The cousin's husband, a man Freddie dubbed "Coyote-breath," was abusive. In the winter of 1883, Freddie realized he and his sister could die if he didn't escape. He crossed the frozen Yellowstone River and fled along the railroad tracks with his grubstake of just "two slices of bread, two pieces of beefsteak, no water, no houses for miles, and no one that gave a damn whether I made it or not...and me 7 years old."

Freddie made it to Glendive and got help for his sister. It was just one of many tight squeezes he negotiated on the frontier where -- since he and school didn't see eye to eye -- he mostly worked as a cowboy.  Along the way he befriended many characters, including rancher and future president Teddy Roosevelt and artist C.M. Russell, who offered Fred several sketches.

"A Hard-Won Life" is as compelling as a novel, as van Blaricom chronicles not only the many hardships he and other settlers endured, but also the acts of kindness that kept them going.

The lights of Williston, N.D. shine in the background of oil pumps on Feb. 24. Williston is the hub of North Dakota's oil boom, a boom that some say could continue for decades, as new technology has made it possible to drill for oil that had been difficult to reach. The economic boom has also triggered a rising drug trade. (AP)

Prosecutor wants accused rapist punished for 'reign of terror'

Bullock seeks disaster declaration for flooding last month

7 coal-train protesters arrested along tracks in Missoula

MT writer ties killer to GTF murders, JonBenet, Zodiac deaths

Flathead victim advocates speak out on alleged murder plot

Wyoming seeks to have Montana's water lawsuit dismissed

John Lewis raises $300,000 for US House race since January

State closes part of Bitterroot River near Corvallis to floaters

Mountain lion hunters say estimates of populations too high

GTF suspect faces charges after allegedly assaulting officer

GTF writer/editor wins New Yorker caption contest

Bakken oil boom spawns a growing drug trade

National spotlight shines on Missoula over sex-assault cases

Crews hit deep snow as they try to open Glacier's Sun Road

Mineral Co demands Forest Service boost timber harvests

Daines outraises Walsh in 1st quarter by $253,000

Lawyers for accused rapist rest without calling witnesses

Refinery maintenance keeps gas prices high in Montana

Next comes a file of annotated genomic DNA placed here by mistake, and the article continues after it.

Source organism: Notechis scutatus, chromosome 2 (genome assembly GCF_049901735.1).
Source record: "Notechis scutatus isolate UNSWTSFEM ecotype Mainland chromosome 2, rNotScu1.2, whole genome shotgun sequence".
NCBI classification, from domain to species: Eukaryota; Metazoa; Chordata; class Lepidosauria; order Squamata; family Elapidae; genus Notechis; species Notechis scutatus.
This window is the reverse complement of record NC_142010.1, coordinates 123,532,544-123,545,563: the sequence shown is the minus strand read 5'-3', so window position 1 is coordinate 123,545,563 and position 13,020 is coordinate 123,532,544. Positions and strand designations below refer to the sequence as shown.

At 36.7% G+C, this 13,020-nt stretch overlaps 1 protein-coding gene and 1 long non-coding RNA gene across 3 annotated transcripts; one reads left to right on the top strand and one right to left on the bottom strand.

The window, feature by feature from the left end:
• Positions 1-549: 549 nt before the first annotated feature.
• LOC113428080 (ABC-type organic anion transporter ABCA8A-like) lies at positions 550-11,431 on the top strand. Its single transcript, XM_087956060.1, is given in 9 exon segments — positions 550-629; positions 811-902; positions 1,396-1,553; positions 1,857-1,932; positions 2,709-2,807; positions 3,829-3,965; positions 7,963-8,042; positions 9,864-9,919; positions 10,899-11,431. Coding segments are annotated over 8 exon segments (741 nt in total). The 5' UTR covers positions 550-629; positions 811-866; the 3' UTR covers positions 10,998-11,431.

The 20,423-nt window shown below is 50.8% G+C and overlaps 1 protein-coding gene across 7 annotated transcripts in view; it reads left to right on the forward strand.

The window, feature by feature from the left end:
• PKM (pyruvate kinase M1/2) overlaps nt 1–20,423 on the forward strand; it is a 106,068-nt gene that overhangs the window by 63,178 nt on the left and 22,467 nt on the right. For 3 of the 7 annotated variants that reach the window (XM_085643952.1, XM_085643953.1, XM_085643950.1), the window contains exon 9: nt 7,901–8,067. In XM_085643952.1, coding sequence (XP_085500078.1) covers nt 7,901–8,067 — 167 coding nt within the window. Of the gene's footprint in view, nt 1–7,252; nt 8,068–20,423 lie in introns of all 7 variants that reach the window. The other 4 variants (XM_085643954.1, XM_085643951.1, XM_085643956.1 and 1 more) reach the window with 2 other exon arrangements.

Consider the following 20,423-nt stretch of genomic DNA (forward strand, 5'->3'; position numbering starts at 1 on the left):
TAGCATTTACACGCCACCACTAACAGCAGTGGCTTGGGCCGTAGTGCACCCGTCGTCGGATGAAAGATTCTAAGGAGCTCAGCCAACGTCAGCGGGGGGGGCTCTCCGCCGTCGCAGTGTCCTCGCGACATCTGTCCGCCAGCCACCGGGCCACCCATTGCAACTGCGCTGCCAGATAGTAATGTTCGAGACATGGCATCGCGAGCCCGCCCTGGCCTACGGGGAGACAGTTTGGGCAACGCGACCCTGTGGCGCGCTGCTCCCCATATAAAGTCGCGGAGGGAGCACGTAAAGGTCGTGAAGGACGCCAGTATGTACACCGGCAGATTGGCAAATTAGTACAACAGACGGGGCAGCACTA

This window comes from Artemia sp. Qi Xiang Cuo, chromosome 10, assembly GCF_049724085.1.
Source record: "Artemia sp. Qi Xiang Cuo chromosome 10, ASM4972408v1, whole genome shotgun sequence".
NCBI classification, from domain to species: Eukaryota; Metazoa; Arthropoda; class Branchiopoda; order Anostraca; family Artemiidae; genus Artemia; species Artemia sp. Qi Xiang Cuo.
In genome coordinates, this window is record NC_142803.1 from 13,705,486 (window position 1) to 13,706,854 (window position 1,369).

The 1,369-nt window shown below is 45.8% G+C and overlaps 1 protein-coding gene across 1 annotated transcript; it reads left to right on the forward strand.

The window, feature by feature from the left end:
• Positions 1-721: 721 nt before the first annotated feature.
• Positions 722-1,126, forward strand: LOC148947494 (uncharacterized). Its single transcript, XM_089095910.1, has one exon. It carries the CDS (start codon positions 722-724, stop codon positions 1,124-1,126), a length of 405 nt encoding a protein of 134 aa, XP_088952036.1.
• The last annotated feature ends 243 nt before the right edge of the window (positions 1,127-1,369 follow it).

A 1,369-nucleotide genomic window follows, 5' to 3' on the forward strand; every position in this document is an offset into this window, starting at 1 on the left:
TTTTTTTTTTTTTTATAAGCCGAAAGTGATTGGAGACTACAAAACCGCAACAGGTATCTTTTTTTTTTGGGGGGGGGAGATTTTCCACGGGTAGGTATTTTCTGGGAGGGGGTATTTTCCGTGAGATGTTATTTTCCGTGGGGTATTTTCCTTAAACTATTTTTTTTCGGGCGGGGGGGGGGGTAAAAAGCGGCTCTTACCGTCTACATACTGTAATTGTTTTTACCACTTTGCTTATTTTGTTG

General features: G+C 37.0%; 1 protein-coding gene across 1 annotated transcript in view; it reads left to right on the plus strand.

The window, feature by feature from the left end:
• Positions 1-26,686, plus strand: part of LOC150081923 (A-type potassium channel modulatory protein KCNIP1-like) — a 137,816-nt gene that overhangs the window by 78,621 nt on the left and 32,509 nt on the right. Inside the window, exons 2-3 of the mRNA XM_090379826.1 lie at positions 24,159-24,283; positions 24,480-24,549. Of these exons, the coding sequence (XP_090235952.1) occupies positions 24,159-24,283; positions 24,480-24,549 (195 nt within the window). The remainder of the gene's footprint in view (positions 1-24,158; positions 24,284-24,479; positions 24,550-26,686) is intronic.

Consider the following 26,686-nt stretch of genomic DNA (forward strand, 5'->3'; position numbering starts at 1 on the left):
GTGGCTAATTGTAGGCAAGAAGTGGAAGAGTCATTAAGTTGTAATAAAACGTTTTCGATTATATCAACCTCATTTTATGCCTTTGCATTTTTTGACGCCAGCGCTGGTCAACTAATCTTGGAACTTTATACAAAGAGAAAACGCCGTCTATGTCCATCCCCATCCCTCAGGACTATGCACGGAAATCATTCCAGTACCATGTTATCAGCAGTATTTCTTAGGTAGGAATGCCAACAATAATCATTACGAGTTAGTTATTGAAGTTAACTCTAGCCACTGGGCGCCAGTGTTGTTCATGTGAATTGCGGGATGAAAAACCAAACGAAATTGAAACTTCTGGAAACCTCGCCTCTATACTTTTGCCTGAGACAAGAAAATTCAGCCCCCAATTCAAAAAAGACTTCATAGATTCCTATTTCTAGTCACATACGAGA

Killer of 4 dies unexpectedly at state prison

State adopts elk-management plan to stop spread of disease

New nonprofit created to take over Butte's Evel Knievel Days

Revenue Department expands service as deadline looms

Cascade school considers arming teacher for emergencies

BIA inks deal to house inmates at empty Hardin jail

Horse sanctuary owners hit with 34 animal cruelty charges

Kalispell bride appeals 30-year sentence for killing husband

'Form, fashion' of Butte's Evel Knievel Days undecided for now

Winter-like weather to wallop much of Montana this weekend

Walsh joins other Senate Dems in pushing Keystone pipeline

Judge finds no criminal conduct in Ravalli Co probe


Boeing's Helena manufacturing plant takes off

Missoula bio-based chemical firm lands $26 million investment

Titan Machinery closing stores in Bozeman, Helena, Big Sky

Federal regulators want two-man crews on oil trains

California refinery wants to ship in crude from Bakken oil fields

Somers homeowners, renters to move under BNSF settlement

Many factors contribute to pay gap between men, women


Defense dominates in Grizzly's spring scrimmage

MSU's new hoops coach gets first measure of team

UM aims to improve running game in spring drills

Ex-Griz who performed miracles on court comes out of darkness

Montana all-stars win national U14 hockey title

Bozeman officials set aside $7.5M for new sports complex

Despite injuries, MSU's defensive line stands out in drills


Do women earn 77% of what men earn for same work? Nah

RightNow founder should speak at commencements

Everyone has a story. Even zombies.

Flathead tribes are going to war over water rights on reservation

State's elk-management plan is worth considering

Daines, Tester, Walsh should work together on North Fork bill

Rocky Boy prosecutions painful, but necessary to clear air


Life of a Montana cowboy: Some glam, lots of drudge work

Montana newcomers starring in new Outdoor Channel show

Lewistown-area pictographs tell stories of MT's ancient people

MT's cutthroat trout are hungry, and waiting for anglers

Fritz family carries on a Flathead tradition of farming

The American Prairie Reserve: A sea of Montana grass 

Where Teddy Roosevelt stayed on visits to the Billings area


Trace Adkins coming to Helena's Last Chance Stampede

Charley Pride headlines Red Ants Festival

State Fair lineup: Tesla, Everclear, Jake Owen & more

Chris Young, Train, Evil Pop among MontanaFair acts

Air Force's Thunderbirds plan air show Aug. 30-31 in Flathead